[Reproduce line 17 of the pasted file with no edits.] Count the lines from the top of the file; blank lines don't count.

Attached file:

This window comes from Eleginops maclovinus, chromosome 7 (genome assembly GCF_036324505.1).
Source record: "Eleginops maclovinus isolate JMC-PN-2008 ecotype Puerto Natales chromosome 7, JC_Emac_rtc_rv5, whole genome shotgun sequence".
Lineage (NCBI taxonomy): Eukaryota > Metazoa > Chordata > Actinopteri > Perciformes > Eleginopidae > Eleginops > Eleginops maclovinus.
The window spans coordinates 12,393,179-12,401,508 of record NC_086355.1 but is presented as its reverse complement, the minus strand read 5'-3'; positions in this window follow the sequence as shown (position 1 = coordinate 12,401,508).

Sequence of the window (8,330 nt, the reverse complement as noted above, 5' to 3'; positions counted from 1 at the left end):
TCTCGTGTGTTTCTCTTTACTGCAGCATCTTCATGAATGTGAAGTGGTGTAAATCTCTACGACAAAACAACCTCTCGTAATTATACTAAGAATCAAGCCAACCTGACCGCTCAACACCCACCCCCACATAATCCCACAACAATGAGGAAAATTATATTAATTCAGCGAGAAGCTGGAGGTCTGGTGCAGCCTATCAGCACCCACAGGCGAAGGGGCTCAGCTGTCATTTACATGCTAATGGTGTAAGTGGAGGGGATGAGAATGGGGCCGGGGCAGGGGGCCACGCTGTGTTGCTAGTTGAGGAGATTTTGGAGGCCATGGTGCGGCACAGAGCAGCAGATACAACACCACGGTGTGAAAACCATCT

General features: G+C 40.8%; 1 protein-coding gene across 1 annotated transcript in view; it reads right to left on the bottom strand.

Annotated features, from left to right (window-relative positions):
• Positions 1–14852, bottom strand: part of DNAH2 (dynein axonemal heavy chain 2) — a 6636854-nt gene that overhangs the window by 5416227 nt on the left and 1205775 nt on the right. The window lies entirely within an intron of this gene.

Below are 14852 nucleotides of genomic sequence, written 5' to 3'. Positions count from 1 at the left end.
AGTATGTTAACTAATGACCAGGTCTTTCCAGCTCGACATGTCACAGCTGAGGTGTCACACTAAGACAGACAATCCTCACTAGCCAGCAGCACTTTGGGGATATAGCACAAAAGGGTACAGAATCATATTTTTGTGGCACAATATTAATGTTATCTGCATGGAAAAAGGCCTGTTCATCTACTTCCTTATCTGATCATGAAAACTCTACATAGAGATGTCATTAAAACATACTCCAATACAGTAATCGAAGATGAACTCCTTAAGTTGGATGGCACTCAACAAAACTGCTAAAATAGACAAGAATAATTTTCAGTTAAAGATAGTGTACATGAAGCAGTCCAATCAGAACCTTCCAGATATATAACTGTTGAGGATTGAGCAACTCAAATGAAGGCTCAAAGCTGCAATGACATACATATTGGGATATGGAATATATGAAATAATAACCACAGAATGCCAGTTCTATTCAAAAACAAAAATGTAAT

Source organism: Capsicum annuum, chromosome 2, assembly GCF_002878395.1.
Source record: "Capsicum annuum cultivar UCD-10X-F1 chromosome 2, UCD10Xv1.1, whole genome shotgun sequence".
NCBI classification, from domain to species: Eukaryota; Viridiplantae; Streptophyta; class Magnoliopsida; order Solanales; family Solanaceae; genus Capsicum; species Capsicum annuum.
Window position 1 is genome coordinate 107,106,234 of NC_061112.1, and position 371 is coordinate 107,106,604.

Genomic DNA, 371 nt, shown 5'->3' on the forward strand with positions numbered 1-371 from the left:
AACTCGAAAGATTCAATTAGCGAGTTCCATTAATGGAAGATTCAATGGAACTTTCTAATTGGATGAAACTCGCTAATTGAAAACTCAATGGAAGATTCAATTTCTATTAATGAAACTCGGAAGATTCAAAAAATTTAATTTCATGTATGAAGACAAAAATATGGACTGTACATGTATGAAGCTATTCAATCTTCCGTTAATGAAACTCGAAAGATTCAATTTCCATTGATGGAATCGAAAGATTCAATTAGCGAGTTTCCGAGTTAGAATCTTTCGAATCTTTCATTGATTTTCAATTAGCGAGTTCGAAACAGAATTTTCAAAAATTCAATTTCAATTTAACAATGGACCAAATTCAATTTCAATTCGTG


AACTCGAAAGATTCAATTAGCGAGTTCCATTAATGGAAGATTCAATGGAACTTTCTAATTGGATGAAACTCGCTAATTGAAAACTCAATGGAAGATTCAATTTCTATTAATGAAACTCGGAAGATTCAAAAAATTTAATTTCATGTATGAAGACAAAAATATGGACTGTACATGTATGAAGCTATTCAATCTTCCGTTAATGAAACTCGAAAGATTCAATTTCCATTGATGGAATCGAAAGATTCAATTAGCGAGTTTCCGAGTTAGAATCTTTCGAATCTTTCATTGATTTTCAATTAGCGAGTTCGAAACAGAATTTTCAAAAATTCAATTTCAATTTAACAATGGACCAAATTCAATTTCAATTCGTG